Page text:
when i see this kınd of sentance i always think bread not meal. feel so dumb when it tells me.
"Yemek," "food," is easy to remember as it's the same as the infinitive of "to eat." So "yemek yemek" means "to eat food"!
Wait..... I thought: yemek yemek means to eat food in general/Essen essen, while yemeği yemek means to eat the food/das Essen essen, and then bunu yemeği and ona yemeği for the food in front of you and the food further away. Have I misunderstood that completely
i dont get the difference between the yer yerim and all of the other yer's
yemek = to eat, as well as the noun "food"
yemeği = the food (direct accusative object of a sentence)
yemeğin = your food
yemeğini = your food (direct accusative object of a sentence)
(and so on with the possessive suffixes according to person)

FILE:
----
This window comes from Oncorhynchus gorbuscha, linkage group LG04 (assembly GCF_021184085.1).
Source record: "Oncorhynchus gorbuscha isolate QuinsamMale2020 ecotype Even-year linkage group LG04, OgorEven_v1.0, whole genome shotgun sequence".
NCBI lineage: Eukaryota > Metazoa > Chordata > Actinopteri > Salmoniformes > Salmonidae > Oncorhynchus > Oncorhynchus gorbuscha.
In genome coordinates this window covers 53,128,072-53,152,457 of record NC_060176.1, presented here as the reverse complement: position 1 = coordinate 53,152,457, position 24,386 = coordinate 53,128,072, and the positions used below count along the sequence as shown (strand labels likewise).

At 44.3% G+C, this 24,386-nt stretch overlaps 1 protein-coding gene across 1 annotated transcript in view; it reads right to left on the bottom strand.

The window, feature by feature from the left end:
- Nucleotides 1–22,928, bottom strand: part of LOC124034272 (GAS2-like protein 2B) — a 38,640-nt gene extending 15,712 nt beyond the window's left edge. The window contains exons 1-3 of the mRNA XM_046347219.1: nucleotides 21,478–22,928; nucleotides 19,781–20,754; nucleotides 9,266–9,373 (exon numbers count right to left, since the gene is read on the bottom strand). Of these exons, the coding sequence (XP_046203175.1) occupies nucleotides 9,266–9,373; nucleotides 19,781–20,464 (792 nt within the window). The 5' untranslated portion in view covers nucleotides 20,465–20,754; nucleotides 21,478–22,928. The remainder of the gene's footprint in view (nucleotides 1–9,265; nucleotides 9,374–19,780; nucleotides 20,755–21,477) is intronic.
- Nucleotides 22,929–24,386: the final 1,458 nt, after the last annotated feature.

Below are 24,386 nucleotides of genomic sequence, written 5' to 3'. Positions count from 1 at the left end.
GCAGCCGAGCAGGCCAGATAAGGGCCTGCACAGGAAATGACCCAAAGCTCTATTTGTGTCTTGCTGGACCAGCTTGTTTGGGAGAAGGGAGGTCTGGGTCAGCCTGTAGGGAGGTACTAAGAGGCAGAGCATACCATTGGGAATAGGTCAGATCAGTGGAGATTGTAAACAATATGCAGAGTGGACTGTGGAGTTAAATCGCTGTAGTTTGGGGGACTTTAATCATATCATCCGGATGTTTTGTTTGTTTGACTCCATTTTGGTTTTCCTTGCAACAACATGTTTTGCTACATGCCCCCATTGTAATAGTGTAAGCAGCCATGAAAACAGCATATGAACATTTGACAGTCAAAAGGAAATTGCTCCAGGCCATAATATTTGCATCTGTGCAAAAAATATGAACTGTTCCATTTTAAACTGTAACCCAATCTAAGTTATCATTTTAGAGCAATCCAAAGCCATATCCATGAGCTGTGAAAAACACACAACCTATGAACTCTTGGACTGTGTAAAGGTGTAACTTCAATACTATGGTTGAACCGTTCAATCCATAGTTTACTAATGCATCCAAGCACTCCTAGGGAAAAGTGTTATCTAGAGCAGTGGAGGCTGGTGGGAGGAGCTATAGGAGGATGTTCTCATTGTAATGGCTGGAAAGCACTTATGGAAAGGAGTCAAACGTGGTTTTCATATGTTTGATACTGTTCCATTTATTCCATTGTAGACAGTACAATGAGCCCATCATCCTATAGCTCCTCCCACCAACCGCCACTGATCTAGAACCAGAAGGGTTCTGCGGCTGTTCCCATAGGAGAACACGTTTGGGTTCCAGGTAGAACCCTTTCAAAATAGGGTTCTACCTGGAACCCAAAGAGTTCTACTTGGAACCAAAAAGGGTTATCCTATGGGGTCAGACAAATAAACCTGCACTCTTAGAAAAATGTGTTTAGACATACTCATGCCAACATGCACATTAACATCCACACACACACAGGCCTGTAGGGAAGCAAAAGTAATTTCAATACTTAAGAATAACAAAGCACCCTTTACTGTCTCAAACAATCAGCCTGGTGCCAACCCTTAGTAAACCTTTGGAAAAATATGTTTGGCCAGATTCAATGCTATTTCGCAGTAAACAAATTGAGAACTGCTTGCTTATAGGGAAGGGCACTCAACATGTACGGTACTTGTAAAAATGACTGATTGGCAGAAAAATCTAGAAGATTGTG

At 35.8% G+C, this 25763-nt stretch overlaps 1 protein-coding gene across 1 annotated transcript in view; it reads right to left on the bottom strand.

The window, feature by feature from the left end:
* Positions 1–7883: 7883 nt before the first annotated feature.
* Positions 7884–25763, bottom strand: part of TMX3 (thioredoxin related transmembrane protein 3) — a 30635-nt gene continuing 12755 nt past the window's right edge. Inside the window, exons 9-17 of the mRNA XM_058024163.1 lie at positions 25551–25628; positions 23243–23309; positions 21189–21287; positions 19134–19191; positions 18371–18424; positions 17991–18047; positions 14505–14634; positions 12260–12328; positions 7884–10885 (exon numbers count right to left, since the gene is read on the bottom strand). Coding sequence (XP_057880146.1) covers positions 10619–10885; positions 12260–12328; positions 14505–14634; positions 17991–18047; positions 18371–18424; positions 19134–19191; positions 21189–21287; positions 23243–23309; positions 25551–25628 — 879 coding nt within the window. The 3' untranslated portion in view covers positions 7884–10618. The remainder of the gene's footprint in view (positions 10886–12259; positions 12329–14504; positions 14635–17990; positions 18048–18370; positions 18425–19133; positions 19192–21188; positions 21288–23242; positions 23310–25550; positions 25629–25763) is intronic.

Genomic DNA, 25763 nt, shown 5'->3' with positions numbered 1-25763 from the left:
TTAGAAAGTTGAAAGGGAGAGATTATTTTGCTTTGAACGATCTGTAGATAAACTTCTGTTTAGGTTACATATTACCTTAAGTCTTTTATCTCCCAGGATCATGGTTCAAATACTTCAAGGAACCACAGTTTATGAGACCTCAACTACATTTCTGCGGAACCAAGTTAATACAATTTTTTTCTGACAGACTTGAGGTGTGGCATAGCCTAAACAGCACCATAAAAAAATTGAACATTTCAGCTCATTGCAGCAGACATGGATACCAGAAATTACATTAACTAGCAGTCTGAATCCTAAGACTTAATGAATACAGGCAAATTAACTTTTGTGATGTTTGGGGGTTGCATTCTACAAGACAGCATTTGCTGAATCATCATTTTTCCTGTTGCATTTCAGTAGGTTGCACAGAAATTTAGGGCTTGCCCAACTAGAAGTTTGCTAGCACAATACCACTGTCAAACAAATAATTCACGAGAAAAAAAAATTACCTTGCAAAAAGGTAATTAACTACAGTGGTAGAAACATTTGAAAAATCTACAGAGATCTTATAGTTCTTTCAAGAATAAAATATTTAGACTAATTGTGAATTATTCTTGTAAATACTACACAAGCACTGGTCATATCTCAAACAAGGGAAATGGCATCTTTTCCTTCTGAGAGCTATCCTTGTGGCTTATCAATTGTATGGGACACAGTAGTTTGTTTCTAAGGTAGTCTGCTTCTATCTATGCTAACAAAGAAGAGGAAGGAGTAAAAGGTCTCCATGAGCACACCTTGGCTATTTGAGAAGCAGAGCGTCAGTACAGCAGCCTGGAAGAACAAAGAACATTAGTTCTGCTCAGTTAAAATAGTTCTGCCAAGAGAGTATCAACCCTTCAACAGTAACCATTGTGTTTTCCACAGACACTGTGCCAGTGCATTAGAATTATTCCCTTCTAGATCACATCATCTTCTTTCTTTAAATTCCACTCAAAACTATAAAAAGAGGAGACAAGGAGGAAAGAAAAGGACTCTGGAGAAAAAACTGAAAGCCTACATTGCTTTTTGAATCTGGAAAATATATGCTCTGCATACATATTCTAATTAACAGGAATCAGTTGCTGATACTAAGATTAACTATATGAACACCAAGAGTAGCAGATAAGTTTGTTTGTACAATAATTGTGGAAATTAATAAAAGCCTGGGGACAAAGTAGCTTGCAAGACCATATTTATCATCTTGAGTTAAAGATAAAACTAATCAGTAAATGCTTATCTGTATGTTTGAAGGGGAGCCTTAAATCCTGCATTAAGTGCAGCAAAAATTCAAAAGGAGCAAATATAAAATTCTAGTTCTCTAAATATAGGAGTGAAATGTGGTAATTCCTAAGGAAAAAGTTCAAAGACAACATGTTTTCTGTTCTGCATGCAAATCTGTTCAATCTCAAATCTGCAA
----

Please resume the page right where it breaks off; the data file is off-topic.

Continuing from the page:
ye = eat (imperative)
yerim = I eat
yersin = you eat (singular)
yer = he/she/it eats or they eat
yeriz = we eat
yersiniz = you eat (plural)
yerler = they eat (the suffix ler is optional, but can only be used for people)
If we add "ini" to ending of any word it will become 'your'. Like çileğini? Your strawberry?
no, if you add 'n' it becomes 'yours', but sometimes you have to insert a linking vowel according to vowel harmony to make it sound nicely and pronounable - furthermore you can add more suffixes to be more precise, e.g. to indicate it the objekt; so is is: yemek - n - i = food -your-asobject; and with vowel harmony and the change of k to g it becomes: yemeg-(i)-n-i = your food (object); it might be easier with other words: sehirimden = sehir-(i)-m-den -> city-my-from = from my city
I hope that helps, it is what I understood so far